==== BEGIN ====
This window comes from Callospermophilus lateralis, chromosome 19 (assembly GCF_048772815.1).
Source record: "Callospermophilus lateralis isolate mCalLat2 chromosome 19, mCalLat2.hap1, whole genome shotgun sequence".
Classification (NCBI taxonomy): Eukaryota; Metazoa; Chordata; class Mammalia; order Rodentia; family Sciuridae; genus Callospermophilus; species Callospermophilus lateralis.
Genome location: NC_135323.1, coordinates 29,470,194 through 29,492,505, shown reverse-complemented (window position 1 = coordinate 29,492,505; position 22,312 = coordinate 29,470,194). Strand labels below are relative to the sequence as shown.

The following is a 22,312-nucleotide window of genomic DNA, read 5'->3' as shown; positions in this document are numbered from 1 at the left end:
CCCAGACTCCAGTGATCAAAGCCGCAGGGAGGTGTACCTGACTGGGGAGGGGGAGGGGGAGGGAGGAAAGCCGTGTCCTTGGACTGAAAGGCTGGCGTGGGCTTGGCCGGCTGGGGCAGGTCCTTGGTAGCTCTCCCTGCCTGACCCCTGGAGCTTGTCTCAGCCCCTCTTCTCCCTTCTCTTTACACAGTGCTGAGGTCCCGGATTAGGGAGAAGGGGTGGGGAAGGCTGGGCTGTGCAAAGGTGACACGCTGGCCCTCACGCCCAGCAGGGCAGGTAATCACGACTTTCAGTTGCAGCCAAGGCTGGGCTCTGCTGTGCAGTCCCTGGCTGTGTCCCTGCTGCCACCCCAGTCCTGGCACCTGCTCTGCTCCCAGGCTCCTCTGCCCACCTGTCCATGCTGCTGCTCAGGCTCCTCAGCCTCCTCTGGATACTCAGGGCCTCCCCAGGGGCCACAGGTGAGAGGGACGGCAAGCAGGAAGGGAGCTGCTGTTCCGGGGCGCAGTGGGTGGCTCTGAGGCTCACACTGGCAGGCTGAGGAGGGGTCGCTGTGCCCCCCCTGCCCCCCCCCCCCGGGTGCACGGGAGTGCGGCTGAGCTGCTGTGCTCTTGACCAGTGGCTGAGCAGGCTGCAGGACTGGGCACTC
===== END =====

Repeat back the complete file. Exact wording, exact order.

This window comes from Callospermophilus lateralis, chromosome 19 (assembly GCF_048772815.1).
Source record: "Callospermophilus lateralis isolate mCalLat2 chromosome 19, mCalLat2.hap1, whole genome shotgun sequence".
Classification (NCBI taxonomy): Eukaryota; Metazoa; Chordata; class Mammalia; order Rodentia; family Sciuridae; genus Callospermophilus; species Callospermophilus lateralis.
Genome location: NC_135323.1, coordinates 29,470,194 through 29,492,505, shown reverse-complemented (window position 1 = coordinate 29,492,505; position 22,312 = coordinate 29,470,194). Strand labels below are relative to the sequence as shown.

The following is a 22,312-nucleotide window of genomic DNA, read 5'->3' as shown; positions in this document are numbered from 1 at the left end:
CCCAGACTCCAGTGATCAAAGCCGCAGGGAGGTGTACCTGACTGGGGAGGGGGAGGGGGAGGGAGGAAAGCCGTGTCCTTGGACTGAAAGGCTGGCGTGGGCTTGGCCGGCTGGGGCAGGTCCTTGGTAGCTCTCCCTGCCTGACCCCTGGAGCTTGTCTCAGCCCCTCTTCTCCCTTCTCTTTACACAGTGCTGAGGTCCCGGATTAGGGAGAAGGGGTGGGGAAGGCTGGGCTGTGCAAAGGTGACACGCTGGCCCTCACGCCCAGCAGGGCAGGTAATCACGACTTTCAGTTGCAGCCAAGGCTGGGCTCTGCTGTGCAGTCCCTGGCTGTGTCCCTGCTGCCACCCCAGTCCTGGCACCTGCTCTGCTCCCAGGCTCCTCTGCCCACCTGTCCATGCTGCTGCTCAGGCTCCTCAGCCTCCTCTGGATACTCAGGGCCTCCCCAGGGGCCACAGGTGAGAGGGACGGCAAGCAGGAAGGGAGCTGCTGTTCCGGGGCGCAGTGGGTGGCTCTGAGGCTCACACTGGCAGGCTGAGGAGGGGTCGCTGTGCCCCCCCTGCCCCCCCCCCCCGGGTGCACGGGAGTGCGGCTGAGCTGCTGTGCTCTTGACCAGTGGCTGAGCAGGCTGCAGGACTGGGCACTC